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Nevada Democrats to use iPads loaded with Google Forms to track caucus

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The Nevada Democratic Party will use iPads loaded with Google Forms to tabulate and report voting results during its caucus on Feb. 22.


Sarah Tew/CNET

This story is part of Elections 2020, CNET’s full coverage of the 2020 elections.

Nevada’s Democratic Party said Thursday it plans to use iPads loaded with survey app Google Forms to calculate voting results in next week’s caucuses. The system is an effort to avoid a repeat of the Iowa caucus chaos.

The app will be loaded onto 2,000 iPads purchased by the party and distributed to precinct chairs, according to a memo signed by party Executive Director Alana Mounce seen by the Associated Press Thursday. Google’s app will calculate and submit results electronically, while a second step will rely on submissions also being made by phone.

“In choosing the best path forward our guiding principles have been security, efficiency and simplicity,” Mounce said in the memo. “We understand just how important it is that we get this right and protect the integrity of Nevadans’ votes.”

The new process was hastily constructed after use of an app during the Iowa caucus caused confusion that delayed the announcement of a winner in the Feb. 3 Iowa caucus, the first nominating contest of the 2020 US presidential election. Many people blame the Iowa Democratic Party for what appears to be a botched rollout of an app on such a big stage.

A company called Shadow, which describes itself as a creator of “political power for the progressive movement” was commissioned to build the Iowa caucus app. That state’s party chairman, Troy Price, said the problem was a “coding issue” with the system, which caused the app to only report partial data. Price later resigned his position on Wednesday.

Nevada’s caucuses will be held on Feb. 22.

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Coronavirus Live Updates: South Korea’s Leader Raises Alert Level to Maximum

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President Moon Jae-in on Sunday put South Korea on the highest possible alert in its fight against the coronavirus, a move that empowers the government to lock down cities and take other sweeping measures to contain the outbreak.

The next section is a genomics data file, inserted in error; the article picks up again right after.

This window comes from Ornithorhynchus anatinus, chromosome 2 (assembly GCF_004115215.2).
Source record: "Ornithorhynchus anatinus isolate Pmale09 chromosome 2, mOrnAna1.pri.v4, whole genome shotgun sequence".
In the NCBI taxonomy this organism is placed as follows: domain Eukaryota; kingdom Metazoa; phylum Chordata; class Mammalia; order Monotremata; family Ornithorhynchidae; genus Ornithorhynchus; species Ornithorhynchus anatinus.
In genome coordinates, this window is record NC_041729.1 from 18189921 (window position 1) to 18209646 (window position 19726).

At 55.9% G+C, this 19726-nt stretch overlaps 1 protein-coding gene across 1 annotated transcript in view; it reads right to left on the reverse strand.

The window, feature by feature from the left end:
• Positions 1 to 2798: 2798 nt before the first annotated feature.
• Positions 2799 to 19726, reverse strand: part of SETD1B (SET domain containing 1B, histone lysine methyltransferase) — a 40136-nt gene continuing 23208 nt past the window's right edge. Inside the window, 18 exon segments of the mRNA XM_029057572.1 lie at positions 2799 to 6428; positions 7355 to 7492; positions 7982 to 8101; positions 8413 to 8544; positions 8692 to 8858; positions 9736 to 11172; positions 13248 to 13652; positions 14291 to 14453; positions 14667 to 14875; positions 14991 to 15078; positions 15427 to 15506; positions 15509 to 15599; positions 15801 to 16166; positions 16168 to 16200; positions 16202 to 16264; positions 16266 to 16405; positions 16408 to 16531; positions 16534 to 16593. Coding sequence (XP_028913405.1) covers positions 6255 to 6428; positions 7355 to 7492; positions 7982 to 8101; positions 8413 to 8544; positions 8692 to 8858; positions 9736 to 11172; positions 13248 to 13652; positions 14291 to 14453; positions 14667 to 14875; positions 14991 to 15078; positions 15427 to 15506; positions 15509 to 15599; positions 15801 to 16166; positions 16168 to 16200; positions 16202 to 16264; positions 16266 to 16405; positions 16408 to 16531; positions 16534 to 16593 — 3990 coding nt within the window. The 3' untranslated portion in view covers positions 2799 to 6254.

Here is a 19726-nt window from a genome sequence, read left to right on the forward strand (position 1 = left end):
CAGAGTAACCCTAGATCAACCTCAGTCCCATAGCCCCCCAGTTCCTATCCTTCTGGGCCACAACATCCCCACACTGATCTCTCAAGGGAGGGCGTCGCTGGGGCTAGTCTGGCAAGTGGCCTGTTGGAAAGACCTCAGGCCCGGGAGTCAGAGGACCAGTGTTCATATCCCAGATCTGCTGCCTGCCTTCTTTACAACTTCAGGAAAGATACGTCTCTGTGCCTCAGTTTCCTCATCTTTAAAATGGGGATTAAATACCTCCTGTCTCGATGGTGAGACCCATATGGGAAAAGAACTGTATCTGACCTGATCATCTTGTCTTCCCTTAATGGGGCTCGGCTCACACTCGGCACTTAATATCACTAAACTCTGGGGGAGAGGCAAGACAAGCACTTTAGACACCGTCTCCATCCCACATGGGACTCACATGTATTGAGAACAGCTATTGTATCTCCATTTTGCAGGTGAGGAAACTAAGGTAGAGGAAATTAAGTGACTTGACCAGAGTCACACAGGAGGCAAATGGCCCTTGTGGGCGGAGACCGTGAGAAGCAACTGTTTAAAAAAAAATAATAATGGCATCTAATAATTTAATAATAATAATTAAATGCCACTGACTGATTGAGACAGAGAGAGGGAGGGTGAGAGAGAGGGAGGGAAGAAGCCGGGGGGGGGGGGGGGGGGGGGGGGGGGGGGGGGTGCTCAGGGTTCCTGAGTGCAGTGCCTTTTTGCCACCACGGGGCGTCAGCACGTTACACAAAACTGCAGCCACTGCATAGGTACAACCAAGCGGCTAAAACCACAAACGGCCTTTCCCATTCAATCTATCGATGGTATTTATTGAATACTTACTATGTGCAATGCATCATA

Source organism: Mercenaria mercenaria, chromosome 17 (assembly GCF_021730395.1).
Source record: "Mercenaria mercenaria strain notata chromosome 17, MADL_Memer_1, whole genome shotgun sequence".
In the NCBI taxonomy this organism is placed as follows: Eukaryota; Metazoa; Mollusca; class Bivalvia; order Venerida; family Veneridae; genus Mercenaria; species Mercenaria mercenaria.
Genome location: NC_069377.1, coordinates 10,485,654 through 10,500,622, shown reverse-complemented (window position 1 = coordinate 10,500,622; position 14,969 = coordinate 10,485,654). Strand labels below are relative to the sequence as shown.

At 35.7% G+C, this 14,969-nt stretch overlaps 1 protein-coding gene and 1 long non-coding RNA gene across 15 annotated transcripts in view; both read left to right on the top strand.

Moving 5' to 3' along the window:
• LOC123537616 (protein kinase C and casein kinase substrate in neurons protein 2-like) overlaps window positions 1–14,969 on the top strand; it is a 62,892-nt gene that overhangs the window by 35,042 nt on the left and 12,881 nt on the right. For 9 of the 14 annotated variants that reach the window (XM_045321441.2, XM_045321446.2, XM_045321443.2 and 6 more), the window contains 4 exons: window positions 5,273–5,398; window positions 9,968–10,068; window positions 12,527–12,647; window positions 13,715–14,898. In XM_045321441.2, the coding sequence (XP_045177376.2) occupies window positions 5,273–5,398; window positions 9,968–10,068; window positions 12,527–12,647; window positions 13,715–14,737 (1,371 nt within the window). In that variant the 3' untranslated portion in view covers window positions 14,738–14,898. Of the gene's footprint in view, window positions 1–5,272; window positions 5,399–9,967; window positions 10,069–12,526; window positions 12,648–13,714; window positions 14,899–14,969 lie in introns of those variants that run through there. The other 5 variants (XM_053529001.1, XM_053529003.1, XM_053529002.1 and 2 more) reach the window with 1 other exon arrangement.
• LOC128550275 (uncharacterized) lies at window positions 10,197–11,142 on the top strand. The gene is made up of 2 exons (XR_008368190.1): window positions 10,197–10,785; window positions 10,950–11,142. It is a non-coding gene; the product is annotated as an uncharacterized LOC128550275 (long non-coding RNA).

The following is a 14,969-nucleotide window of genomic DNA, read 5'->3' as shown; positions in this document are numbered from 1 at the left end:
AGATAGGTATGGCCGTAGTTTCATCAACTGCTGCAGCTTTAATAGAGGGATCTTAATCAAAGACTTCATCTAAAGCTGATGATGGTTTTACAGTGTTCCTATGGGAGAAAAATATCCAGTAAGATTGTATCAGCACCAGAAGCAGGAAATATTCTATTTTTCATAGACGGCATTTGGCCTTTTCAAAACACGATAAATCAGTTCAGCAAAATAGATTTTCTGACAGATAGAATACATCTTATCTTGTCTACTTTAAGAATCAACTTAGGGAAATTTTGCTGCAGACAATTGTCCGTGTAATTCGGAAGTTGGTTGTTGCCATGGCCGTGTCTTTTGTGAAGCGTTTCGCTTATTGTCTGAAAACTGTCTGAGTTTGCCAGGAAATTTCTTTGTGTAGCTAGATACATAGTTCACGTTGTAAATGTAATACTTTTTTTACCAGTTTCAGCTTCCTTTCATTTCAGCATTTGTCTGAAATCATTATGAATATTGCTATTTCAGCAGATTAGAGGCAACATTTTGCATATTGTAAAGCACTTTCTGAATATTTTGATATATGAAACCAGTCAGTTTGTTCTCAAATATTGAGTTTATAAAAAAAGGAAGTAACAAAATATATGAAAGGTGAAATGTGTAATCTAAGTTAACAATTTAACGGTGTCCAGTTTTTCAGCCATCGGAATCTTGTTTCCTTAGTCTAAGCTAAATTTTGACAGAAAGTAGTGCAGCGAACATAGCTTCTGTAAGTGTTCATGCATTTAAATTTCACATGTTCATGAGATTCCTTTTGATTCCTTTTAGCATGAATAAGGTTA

“The coming few days will be a critical time for us,” Mr. Moon said at an emergency meeting of government officials to discuss the outbreak, which in just days has spiraled to 602 confirmed infections and five deaths. “This will be a momentous time when the central government, local governments, health officials and medical personnel and the entire people must wage an all-out, concerted response to the problem.”

Mr. Moon did not announce any specific measures to fight the virus. But by raising the alert to Level 4, or “serious,” he authorized the government to take steps like banning visitors from specific countries and restricting public transportation, as well as locking down cities, as China has done.

Many of South Korea’s coronavirus cases are in the southeastern city of Daegu, which has essentially been placed under a state of emergency, though people are still free to enter and leave the city.

In Seoul, South Korea’s capital, large demonstrations of all political stripes are a routine fact of life. But with the country’s coronavirus cases soaring, the authorities say that needs to stop, at least for now.

In a televised address on Saturday, Prime Minister Chung Sye-kyun urged people to comply with a ban on large protests in the capital, warning that the government would deal “sternly” with people who participate in “massive rallies,” as well as those who hoard goods or interfere with quarantine efforts.

But thousands of Christian activists defied the ban that same day, gathering in central Seoul for their weekly protest against President Moon Jae-in, whom they accuse of coddling North Korea and mismanaging the economy.